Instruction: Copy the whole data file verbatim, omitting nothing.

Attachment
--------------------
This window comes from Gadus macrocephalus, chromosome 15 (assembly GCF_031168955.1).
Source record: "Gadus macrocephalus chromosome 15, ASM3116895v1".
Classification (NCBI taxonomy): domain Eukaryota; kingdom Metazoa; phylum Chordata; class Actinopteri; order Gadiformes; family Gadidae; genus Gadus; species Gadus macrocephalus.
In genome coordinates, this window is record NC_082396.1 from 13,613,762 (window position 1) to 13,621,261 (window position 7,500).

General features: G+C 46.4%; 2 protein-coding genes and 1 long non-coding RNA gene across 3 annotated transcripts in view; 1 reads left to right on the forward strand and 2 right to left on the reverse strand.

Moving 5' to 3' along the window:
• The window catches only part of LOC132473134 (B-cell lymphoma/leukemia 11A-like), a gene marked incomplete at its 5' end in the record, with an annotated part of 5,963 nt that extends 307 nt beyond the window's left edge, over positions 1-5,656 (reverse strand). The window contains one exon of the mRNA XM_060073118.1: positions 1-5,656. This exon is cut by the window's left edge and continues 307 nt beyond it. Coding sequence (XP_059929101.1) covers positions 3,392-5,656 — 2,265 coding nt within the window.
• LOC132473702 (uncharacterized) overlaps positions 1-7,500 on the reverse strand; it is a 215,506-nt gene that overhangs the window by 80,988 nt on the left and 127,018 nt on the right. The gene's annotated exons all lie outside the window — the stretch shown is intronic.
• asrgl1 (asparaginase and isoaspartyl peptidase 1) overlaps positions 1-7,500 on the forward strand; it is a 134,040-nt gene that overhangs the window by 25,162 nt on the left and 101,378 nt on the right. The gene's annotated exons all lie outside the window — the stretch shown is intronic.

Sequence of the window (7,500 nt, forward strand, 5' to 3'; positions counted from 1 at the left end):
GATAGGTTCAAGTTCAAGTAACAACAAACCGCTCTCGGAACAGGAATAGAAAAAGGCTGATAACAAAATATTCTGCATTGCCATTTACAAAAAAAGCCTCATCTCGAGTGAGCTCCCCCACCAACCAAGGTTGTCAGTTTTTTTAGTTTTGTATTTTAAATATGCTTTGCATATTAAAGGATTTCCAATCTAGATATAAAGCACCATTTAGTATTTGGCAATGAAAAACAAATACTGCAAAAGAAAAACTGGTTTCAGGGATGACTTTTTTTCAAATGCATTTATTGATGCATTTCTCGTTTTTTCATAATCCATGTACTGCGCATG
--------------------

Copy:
This window comes from Gadus macrocephalus, chromosome 15 (assembly GCF_031168955.1).
Source record: "Gadus macrocephalus chromosome 15, ASM3116895v1".
Classification (NCBI taxonomy): domain Eukaryota; kingdom Metazoa; phylum Chordata; class Actinopteri; order Gadiformes; family Gadidae; genus Gadus; species Gadus macrocephalus.
In genome coordinates, this window is record NC_082396.1 from 13,613,762 (window position 1) to 13,621,261 (window position 7,500).

General features: G+C 46.4%; 2 protein-coding genes and 1 long non-coding RNA gene across 3 annotated transcripts in view; 1 reads left to right on the forward strand and 2 right to left on the reverse strand.

Moving 5' to 3' along the window:
• The window catches only part of LOC132473134 (B-cell lymphoma/leukemia 11A-like), a gene marked incomplete at its 5' end in the record, with an annotated part of 5,963 nt that extends 307 nt beyond the window's left edge, over positions 1-5,656 (reverse strand). The window contains one exon of the mRNA XM_060073118.1: positions 1-5,656. This exon is cut by the window's left edge and continues 307 nt beyond it. Coding sequence (XP_059929101.1) covers positions 3,392-5,656 — 2,265 coding nt within the window.
• LOC132473702 (uncharacterized) overlaps positions 1-7,500 on the reverse strand; it is a 215,506-nt gene that overhangs the window by 80,988 nt on the left and 127,018 nt on the right. The gene's annotated exons all lie outside the window — the stretch shown is intronic.
• asrgl1 (asparaginase and isoaspartyl peptidase 1) overlaps positions 1-7,500 on the forward strand; it is a 134,040-nt gene that overhangs the window by 25,162 nt on the left and 101,378 nt on the right. The gene's annotated exons all lie outside the window — the stretch shown is intronic.

Sequence of the window (7,500 nt, forward strand, 5' to 3'; positions counted from 1 at the left end):
GATAGGTTCAAGTTCAAGTAACAACAAACCGCTCTCGGAACAGGAATAGAAAAAGGCTGATAACAAAATATTCTGCATTGCCATTTACAAAAAAAGCCTCATCTCGAGTGAGCTCCCCCACCAACCAAGGTTGTCAGTTTTTTTAGTTTTGTATTTTAAATATGCTTTGCATATTAAAGGATTTCCAATCTAGATATAAAGCACCATTTAGTATTTGGCAATGAAAAACAAATACTGCAAAAGAAAAACTGGTTTCAGGGATGACTTTTTTTCAAATGCATTTATTGATGCATTTCTCGTTTTTTCATAATCCATGTACTGCGCATG